11 Common Problems With Magnolia Trees
Are your magnolia trees looking a little worse for wear? There can be a number of different issues that you run into with these popular trees. In this article, gardening expert Melissa Strauss looks at the most common problems you'll run into when growing magnolia trees.
The lovely magnolia tree is the belle of Southern gardens and is also surprisingly cold-hardy sometimes. These sturdy trees are fairly unfussy and low maintenance, but magnolia tree problems can put a damper on the aesthetic and the health of your plants.
Research shows that deciduous species tend to be more vulnerable to pests, while evergreen species are more sensitive to environmental shifts.
Whatever the cause, it is distressing to see one of your trees ailing. Here are 11 common problems with magnolia trees, possible causes, and remedies for returning your tree to good health.
A few different diseases can cause leaves to become discolored, covered in spots, or brown lesions. The most common are:
- Leaf spot
- Leaf blight
- Verticillium wilt
Phyllosticta leaf spot is caused by the fungus Phyllosticta magnoliae. Symptoms look like small black or purple spots that can gradually progress to larger spots with a halo and white center. This fungus is not a huge problem for mature trees but can be fatal to young trees that aren’t yet established.
Leaf blight is another disease that can cause brown or black spots on the leaves. It generally affects trees that are under stress already. This can happen during drought or when there is a lack of nutrients. Blight is a waterborne bacteria and can cause tip dieback on branches.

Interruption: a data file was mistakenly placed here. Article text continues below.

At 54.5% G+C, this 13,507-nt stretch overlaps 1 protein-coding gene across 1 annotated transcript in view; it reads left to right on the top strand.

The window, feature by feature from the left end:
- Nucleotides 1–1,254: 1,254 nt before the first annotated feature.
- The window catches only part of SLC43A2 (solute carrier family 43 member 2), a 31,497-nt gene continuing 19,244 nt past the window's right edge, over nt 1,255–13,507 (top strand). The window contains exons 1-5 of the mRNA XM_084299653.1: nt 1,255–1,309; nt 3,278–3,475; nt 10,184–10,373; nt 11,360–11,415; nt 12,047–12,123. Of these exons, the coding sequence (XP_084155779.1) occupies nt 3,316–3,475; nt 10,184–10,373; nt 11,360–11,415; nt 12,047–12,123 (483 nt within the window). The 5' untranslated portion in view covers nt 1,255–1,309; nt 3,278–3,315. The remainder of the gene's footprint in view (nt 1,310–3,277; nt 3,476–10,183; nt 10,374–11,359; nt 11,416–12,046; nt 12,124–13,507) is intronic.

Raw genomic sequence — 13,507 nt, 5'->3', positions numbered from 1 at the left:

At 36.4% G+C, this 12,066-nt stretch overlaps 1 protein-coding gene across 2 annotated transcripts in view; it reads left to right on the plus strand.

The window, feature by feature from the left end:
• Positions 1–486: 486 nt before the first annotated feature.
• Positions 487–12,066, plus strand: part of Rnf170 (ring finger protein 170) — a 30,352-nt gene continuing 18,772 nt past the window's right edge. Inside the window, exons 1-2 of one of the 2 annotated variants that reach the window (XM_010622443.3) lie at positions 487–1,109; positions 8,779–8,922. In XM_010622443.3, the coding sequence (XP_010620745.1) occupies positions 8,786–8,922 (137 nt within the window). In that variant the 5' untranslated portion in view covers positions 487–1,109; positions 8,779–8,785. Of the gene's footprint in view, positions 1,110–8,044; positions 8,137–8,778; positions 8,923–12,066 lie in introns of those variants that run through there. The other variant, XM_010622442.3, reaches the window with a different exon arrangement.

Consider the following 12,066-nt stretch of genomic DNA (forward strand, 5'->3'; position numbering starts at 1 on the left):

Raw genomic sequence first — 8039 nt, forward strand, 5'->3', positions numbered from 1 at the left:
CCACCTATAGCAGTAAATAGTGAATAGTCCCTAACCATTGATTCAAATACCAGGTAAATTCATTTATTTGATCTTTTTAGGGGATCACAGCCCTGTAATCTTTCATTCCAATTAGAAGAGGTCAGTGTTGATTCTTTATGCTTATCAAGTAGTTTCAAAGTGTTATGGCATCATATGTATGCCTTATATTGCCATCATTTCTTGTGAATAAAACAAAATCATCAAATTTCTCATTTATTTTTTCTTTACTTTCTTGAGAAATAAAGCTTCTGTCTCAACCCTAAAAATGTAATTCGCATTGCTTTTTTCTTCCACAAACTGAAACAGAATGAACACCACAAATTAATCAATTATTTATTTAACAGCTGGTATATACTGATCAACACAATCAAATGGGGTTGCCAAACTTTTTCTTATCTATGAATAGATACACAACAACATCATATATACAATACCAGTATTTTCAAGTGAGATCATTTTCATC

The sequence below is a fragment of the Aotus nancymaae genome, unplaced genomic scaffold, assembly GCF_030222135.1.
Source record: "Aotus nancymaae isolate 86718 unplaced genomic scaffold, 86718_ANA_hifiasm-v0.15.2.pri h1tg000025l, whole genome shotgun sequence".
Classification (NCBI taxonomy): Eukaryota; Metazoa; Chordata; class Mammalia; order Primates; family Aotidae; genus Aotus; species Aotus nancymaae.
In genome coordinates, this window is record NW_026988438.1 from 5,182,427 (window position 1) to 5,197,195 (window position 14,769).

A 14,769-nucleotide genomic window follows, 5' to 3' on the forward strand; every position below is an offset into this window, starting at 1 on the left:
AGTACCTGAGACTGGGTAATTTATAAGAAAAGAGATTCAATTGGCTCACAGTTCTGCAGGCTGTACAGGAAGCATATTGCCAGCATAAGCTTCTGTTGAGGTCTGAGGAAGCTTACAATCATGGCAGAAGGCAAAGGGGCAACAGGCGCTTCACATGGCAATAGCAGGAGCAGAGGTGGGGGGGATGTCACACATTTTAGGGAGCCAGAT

The third disease is the most serious and is called Verticillium wilt. This is a fungal infection that affects the water-conducting tissues of the plant. Leaves will turn yellow to brown, and foliage will appear wilted. A soil test is needed to diagnose this issue.
Sadly, there is no fix for Verticillium wilt. Mature trees can outgrow the disease over several years, but the tree’s growth will be permanently stunted. The damage can be mitigated with pruning of affected tissues, proper watering, and fertilizing. Young trees are unlikely to survive. This fungus lives in the soil, so a tree that dies of this should be removed and disposed of. The fungus can live in the soil for up to 5 years.
Both Phyllosticta leaf spot and leaf blight can be helped by quickly pruning away affected foliage. Don’t be conservative about removing any branches you think may be infected. If blight reaches the tree’s trunk, it is fatal. Using hydroxide and copper sulfate sprays are common treatment methods for blight, but pruning is the most effective treatment.